If you look closely, you can find the window marked “Registry/Money Orders,” through which Lucille often peered, but it’s now almost entirely hidden behind containers of Mildred Store special seasoning.
Noticing one of many antique telephones on the wall nearby, I indeed realized it was no exaggeration when the Lances said “all the antiques are still like they were when Charlie Brown was here.”
And that means finding quite the variety of items as well, since along with the grocery store, the Browns ran several other businesses including a stable, saddle and tack shop, fence-building supply, mechanical repair and more.
“There’s stuff behind the wall we haven’t even touched,” the Lances added.
The middle room of the Mildred Store is practically its own museum, dedicated to both the town and the store itself.
Newspaper clippings there celebrate not only the past, but efforts in the present to keep small towns alive through eliminating food deserts and maintaining grocery stores.
On the south wall is a brightly-painted covered wagon, bedecked with red and green, built by an Iowa company around 1866. It originally belonged to a rancher in Bronson, and was used on cattle drives to transport bedding and supplies.
Some of Charlie Brown’s original signage for the store, along with various pieces of farm equipment, dangle overhead, and not far away, rows of bright orange church pews line the space for Music Night.
There are even a few traces of when the Browns sold Model-T Fords out of the same spot.
Everywhere one looks, there’s something “new” to discover.
Not long ago, Regena Lance was kind enough to take a break from calf-sitting and share with me a map of Mildred drawn from memory by Robert Cunningham, who lived there between 1929-1932.
The sheer number of homes and businesses sketched out in fine graphite lines were jaw-dropping.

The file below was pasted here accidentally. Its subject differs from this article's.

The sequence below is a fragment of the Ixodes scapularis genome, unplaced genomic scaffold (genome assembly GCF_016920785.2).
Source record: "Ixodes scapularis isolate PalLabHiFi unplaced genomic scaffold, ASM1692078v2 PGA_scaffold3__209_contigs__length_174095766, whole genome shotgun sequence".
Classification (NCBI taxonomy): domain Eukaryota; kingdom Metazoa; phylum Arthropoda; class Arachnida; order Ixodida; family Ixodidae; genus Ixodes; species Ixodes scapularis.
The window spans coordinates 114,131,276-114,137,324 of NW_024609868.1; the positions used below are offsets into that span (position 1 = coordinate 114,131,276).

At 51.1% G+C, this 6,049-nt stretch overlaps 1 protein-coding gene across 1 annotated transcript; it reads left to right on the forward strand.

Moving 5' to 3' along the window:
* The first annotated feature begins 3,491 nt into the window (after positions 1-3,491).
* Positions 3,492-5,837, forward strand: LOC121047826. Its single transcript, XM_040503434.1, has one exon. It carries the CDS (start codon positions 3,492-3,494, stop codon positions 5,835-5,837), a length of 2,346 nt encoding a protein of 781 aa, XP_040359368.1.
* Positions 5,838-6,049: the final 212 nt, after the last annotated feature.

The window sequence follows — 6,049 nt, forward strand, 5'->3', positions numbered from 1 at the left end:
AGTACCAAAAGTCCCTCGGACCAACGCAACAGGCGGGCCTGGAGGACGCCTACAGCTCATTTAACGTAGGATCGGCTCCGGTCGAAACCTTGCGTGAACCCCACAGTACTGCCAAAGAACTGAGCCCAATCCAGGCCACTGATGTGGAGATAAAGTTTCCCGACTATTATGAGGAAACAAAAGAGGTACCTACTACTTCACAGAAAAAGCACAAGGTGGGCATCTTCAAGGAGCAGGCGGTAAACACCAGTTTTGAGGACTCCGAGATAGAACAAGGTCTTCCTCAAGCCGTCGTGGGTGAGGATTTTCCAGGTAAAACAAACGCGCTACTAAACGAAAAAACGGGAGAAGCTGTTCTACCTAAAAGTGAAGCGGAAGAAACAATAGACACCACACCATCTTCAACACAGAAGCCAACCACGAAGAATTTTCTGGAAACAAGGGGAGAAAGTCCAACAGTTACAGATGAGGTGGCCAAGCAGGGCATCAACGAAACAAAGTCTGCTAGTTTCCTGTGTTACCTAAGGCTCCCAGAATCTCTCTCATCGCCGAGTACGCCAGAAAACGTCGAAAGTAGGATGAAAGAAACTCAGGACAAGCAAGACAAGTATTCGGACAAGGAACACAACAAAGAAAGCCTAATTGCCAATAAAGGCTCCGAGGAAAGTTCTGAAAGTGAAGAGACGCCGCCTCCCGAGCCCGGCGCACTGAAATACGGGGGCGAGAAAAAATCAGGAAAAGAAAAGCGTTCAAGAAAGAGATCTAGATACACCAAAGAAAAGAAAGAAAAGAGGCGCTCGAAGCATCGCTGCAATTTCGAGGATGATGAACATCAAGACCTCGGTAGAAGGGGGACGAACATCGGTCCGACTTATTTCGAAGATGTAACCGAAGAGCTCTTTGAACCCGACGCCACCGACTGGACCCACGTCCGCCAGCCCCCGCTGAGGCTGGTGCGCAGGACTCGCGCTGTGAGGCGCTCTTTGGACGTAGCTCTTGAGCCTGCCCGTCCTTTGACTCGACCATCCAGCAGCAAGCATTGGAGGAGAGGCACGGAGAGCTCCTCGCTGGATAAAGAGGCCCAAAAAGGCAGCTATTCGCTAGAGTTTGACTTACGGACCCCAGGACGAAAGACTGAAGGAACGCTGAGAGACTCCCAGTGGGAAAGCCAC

Regena pointed out several features, straining to read the tiny print, and laughed when she came to one in particular, “Silk Stocking Lane.”
Though it might sound scandalous, as far as we know the name refers to a type of “Modern Home” as opposed to a house of ill repute.
I asked Regena where on earth all the houses/buildings in Mildred disappeared to, and she said the majority had simply been moved elsewhere.
Along with map-reading, Regena shared some of her memories of Mildred and Charlie Brown’s from when she was young.
“I grew up about four miles east of here,” she said.
“We used the store all the time as kids. Charlie Brown, he had the most unique marketing strategy. … He’d say: ‘Hey Regena, go tell your grandpa I’ve got a whole new shipment of toys in.’”
Needless to say, it worked.
“The toy rack is still back there,” she gestured, pointing.
She further recalled the standing deal Brown had made with her mother, namely, “he gave mom all of the bananas that were going bad with the understanding that a loaf of banana bread came back.”
And Regena fondly remembered Charlie’s better half as well, saying “Lucille, she gave everyone free candy, handsful at a time.”
“People always said Lucille’d give away the store,” Regena said, laughing, “but Charlie’d make it up in the back.”